Background: The unprecedented outbreak of coronavirus disease (COVID-19) drastically spread worldwide, resulting in extraordinary measures put in place in various countries including Sub Saharan Africa (SSA) countries.

Objective: To assess the factors associated with compliance with the public health measures imposed by various SSA countries.

Method: Cross sectional study using self-administered surveys distributed on social media platforms between April 18th and May 16th, 2020, corresponding with the mandatory lockdown period in most SSA countries. Multivariate analysis examined the associated factors.

Results: The prevalence of hand hygiene, quarantine, self isolation practices, wearing of face mask and attending large gatherings during COVID-19 were 94%, 39%, 31%, 64% and 14%, respectively. In multivariate models, older age 49+ years: adjusted OR 2.13, 95%CI 1.22,3.71), females (OR 1.41,95%CI 1.03,1.93), Central African countries (OR 3.73,95%CI 2.02,6.87) were associated with wearing face mask. Living alone (aOR 1.52,95%CI 1.04,2.24) during the lockdown was associated with avoiding large gatherings including religious events. Female respondents (aOR 1.61, 95%CI 1.30, 2.00), married (aOR 1.71,95%CI 1.33,2.21) and unemployed (aOR 1.62,95%CI 1.25,2.09) SSAs were more likely to practice self-quarantine measures.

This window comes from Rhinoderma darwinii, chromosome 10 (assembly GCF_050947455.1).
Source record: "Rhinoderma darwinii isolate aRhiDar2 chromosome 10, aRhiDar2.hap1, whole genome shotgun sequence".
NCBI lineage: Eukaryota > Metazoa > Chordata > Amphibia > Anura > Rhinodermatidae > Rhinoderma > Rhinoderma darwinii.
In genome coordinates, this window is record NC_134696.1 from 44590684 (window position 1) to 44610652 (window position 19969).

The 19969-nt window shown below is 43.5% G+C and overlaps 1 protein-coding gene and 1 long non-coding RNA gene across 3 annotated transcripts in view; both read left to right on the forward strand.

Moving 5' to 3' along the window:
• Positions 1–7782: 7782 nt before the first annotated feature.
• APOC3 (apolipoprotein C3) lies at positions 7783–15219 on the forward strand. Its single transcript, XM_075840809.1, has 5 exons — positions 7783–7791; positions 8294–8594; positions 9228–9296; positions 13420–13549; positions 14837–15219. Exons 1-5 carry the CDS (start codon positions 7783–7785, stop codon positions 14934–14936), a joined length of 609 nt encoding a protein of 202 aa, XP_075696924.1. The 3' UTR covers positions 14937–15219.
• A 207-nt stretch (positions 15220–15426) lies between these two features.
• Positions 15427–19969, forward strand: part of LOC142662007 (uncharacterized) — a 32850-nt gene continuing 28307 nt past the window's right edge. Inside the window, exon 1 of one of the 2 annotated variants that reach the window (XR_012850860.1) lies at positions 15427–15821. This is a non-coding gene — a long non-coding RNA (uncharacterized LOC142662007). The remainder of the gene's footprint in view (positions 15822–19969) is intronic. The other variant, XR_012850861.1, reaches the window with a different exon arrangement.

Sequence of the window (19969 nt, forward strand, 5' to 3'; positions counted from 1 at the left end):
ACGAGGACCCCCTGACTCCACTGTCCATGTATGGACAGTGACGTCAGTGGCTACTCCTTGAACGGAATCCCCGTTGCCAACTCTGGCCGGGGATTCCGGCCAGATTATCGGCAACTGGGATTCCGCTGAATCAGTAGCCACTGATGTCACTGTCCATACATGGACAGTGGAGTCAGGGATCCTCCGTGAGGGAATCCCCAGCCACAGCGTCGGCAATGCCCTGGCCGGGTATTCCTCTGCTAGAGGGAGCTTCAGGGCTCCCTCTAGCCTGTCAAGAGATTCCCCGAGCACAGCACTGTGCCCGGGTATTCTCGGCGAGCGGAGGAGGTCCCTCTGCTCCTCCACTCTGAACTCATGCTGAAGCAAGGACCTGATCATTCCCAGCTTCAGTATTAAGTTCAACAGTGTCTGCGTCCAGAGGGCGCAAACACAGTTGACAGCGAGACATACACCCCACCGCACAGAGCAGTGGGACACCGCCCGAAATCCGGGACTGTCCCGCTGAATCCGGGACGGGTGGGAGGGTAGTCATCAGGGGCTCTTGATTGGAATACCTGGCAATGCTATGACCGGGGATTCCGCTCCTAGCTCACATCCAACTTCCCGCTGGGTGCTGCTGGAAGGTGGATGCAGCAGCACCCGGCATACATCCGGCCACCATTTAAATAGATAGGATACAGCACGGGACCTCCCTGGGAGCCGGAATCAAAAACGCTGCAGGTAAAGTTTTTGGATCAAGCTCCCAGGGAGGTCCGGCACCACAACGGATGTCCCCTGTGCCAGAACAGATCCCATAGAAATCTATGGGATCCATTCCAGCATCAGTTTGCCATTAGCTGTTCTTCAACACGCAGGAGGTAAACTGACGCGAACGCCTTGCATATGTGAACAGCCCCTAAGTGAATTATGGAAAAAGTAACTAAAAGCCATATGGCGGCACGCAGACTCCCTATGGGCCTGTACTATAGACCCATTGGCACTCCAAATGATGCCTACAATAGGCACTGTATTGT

Conclusion: The low prevalence of mitigation practices suggest the need for targeted education campaign programs to sensitise the population.


This is an Open Access article distributed under the terms of the Creative commons Attribution License (https://creativecommons.org/licenses/BY/4.0), which permits unrestricted use, distribution, and reproduction in any medium, provided the original work is properly cited.

Cite as

Nwaeze, O., Langsi, R., Osuagwu, U., Oloruntoba, R., Ovenseri-Ogbomo, G., Abu, E., Timothy, C., Charwe, D., Ekpenyong, B., Mashige, K., Goson, P., Ishaya, T. & Agho, K. 2021, 'Factors affecting willingness to comply with public health measures during the pandemic among sub-Sahara Africans', African Health Sciences, 21(4), pp. 1629-1639. https://doi.org/10.4314/ahs.v21i4.17

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Last updated: 30 June 2023
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